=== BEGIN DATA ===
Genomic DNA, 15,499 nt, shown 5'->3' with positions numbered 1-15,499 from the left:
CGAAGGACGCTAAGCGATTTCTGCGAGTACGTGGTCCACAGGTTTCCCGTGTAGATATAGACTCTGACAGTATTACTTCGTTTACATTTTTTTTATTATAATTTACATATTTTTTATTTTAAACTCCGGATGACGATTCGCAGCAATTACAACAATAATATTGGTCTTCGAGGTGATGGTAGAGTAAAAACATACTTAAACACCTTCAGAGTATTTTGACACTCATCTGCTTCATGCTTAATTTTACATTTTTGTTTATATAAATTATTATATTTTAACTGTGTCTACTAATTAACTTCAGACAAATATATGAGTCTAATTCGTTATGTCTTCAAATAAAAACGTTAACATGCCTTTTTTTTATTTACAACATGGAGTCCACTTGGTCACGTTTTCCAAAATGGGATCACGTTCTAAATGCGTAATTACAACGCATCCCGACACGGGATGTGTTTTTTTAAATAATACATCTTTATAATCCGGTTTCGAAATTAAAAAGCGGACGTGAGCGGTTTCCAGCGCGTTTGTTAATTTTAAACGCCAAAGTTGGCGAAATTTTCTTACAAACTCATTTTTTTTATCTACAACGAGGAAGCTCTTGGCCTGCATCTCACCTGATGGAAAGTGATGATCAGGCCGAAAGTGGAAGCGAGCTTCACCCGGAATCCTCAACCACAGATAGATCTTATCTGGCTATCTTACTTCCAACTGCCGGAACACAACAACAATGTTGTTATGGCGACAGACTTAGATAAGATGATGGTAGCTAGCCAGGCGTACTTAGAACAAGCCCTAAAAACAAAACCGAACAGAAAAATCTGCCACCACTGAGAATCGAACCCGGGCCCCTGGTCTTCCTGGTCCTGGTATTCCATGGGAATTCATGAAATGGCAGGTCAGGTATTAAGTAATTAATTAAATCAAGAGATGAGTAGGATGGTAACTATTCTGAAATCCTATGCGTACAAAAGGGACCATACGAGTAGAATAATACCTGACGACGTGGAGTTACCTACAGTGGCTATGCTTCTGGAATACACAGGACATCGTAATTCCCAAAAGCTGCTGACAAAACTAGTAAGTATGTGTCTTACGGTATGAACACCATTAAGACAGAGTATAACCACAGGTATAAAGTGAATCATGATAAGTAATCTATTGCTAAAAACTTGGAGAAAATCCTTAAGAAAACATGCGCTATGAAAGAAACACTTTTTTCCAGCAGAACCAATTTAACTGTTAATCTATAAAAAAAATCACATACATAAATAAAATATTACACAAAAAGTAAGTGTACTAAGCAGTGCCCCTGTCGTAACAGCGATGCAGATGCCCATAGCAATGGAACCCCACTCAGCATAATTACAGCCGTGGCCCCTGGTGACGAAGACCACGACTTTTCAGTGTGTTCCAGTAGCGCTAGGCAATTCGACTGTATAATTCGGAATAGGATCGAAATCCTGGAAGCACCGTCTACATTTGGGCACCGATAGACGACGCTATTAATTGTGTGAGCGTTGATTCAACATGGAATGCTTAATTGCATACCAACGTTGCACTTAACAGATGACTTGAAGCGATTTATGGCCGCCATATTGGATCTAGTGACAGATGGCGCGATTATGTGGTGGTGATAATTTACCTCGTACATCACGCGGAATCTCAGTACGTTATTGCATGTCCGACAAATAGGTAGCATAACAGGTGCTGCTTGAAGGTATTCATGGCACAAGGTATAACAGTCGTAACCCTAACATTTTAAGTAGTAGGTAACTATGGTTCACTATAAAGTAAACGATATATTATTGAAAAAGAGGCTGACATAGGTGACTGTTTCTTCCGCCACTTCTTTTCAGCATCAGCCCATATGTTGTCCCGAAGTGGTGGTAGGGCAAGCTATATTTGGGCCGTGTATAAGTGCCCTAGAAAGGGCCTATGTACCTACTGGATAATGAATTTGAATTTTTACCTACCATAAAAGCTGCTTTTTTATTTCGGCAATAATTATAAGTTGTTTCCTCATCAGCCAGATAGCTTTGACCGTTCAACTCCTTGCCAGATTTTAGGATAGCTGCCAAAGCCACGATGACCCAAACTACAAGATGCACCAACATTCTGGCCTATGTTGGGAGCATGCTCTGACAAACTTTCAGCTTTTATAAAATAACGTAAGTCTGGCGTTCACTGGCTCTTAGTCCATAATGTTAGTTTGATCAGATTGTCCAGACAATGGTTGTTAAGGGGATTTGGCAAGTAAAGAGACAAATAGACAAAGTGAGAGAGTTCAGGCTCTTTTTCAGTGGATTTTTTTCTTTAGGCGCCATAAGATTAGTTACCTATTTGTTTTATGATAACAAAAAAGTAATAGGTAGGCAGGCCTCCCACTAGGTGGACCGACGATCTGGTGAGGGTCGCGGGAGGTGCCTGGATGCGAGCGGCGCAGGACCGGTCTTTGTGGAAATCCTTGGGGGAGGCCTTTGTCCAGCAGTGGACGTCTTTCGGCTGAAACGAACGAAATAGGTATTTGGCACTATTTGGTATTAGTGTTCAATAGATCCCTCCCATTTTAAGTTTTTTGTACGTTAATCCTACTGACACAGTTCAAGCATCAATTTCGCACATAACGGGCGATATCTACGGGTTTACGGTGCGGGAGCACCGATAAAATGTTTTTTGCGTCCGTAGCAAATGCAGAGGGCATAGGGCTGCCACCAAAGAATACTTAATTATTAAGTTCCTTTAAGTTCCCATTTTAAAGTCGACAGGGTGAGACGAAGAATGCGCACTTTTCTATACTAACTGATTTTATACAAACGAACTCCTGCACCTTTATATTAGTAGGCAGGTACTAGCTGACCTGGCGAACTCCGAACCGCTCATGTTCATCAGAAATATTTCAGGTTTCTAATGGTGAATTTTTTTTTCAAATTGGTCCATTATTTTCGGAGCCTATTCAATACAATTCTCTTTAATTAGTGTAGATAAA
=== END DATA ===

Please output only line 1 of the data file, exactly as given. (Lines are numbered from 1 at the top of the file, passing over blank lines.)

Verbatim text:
Genomic DNA, 15,499 nt, shown 5'->3' with positions numbered 1-15,499 from the left: